Both these skills are easily learned, but they involve sharp knives, and bookmaking involves needles, so do not let children attempt these medieval crafts unsupervised until they have acquired a great deal of skill. The skills are worth learning, because there is nothing like the feeling of looking at a beautifully-bound book that you have done yourself. For Renaissance faire enthusiasts, having your own hand-bound book is an accessory to show off to everyone!
How Do I Begin?
For more about bookbinding, check out Hand Bookbinding: A Manual of Instruction. This Dover publication covers making tools you will need for bookbinding, along with a number of techniques for binding books. It's eminently practical, with instructions for slipcovers, music binding, and more.
No one really knows when lacemaking began because laces are so fragile that they tend not to survive the centuries. However, lacemaking was practiced by women in the Middle Ages throughout Europe, and we know this because of extensive financial records and household inventories. Lacemaking was a highly-prized medieval craft, and a good lacemaker could easily support a large family in comfort. Lacemaking was a slow process that could be done only in the daytime because it requires a lot of light, so a highly talented lacemaker might turn out only a half-metre of lace per month. But because it was so labour-intensive, the lace itself was a luxury item and very expensive. Both needle and bobbin laces were available in the Middle Ages, so whichever type of lacemaking you prefer will still be a medieval craft.
Lacemakers were commonly trained in the lacemaking tradition of the region in which they lived, and many of the laces sold today still bear the names of those regions.
How Do I Begin?
Learn more about lacemaking in this book, which is an excellent guide for the beginner to begin making bobbin lace. If you love Chantilly lace or Torchon lace, this guide will help you develop the skills to make bobbin laces like those.
Printing was not just for books, although that was a major industry in the Middle Ages: The real money was in the medieval craft of printing cotton. Printed cotton was originally developed in India, and many printed cottons (such as calico) bear the name of the regions of India in which they were developed. Printed cotton, called in French "indienne," was so wildly popular that in many countries like France, this medieval craft was made illegal. However, the tiny prinicipality of Avignon, surrounded by France, was the private property of the Pope, and printed cottons were worn there, to the shock and dismay of French and English inhabitants.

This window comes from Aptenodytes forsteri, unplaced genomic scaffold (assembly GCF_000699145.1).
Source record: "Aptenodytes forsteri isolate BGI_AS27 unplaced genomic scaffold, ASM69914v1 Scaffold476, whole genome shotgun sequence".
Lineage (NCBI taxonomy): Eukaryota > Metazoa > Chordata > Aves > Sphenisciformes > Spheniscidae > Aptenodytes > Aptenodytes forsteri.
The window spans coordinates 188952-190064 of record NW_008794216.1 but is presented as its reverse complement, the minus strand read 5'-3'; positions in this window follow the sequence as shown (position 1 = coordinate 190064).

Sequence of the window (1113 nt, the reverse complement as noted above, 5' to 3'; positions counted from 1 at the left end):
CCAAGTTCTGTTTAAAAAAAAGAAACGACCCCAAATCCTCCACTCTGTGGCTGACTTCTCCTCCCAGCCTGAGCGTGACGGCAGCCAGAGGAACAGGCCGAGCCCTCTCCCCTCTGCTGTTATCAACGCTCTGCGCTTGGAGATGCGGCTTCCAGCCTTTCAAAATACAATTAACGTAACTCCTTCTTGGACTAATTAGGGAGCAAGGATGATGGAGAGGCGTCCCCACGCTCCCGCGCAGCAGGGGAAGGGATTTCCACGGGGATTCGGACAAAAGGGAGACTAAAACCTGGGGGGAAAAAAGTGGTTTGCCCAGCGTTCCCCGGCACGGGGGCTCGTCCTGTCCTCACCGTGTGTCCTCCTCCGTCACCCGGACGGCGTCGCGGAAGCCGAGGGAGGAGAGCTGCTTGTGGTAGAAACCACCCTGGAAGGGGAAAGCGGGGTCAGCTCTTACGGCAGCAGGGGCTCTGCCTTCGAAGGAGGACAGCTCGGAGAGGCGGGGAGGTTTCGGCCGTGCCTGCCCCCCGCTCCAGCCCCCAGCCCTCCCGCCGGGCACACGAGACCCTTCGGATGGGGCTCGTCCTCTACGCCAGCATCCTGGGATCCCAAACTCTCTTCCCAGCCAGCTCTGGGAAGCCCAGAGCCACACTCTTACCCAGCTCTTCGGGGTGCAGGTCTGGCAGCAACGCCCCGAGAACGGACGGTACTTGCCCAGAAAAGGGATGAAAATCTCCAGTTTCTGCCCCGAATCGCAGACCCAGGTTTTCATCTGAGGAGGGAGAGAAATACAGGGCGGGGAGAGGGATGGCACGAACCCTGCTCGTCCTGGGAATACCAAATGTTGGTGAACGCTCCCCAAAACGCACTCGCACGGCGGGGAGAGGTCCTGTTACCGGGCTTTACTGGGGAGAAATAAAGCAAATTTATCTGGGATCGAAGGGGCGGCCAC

In fact, in Avignon, you can still walk down the Rue de Teinturiers, or Dyer Street, and see the buildings where dyers plied their crafts; some of the original water wheels that drove the printing machinery are still visible above the canal constructed along the street to drive them! Even today in the south of France, many of the traditional printed fabric designs from medieval times are still being printed and sold in street markets—and then there is the famous Souleiado factory in Tarascon, which houses a number of different fabrics and historical printing blocks showing this medieval craft at its finest.
How Do I Begin?
For more on fabric printing, try this book. Classified by period, it's useful for learning to build complex patterns from simple shapes, thereby enabling you to get your printing shapes in order for repeating patterns.
Dyeing is a medieval craft messy but fun—and a great way to sharpen your scientific observation skills. Numerous mineral, animal and vegetable dyes were common in the medieval era; everything from roots to crushed-up insects to lapis lazuli were used to produce dyes for fabrics.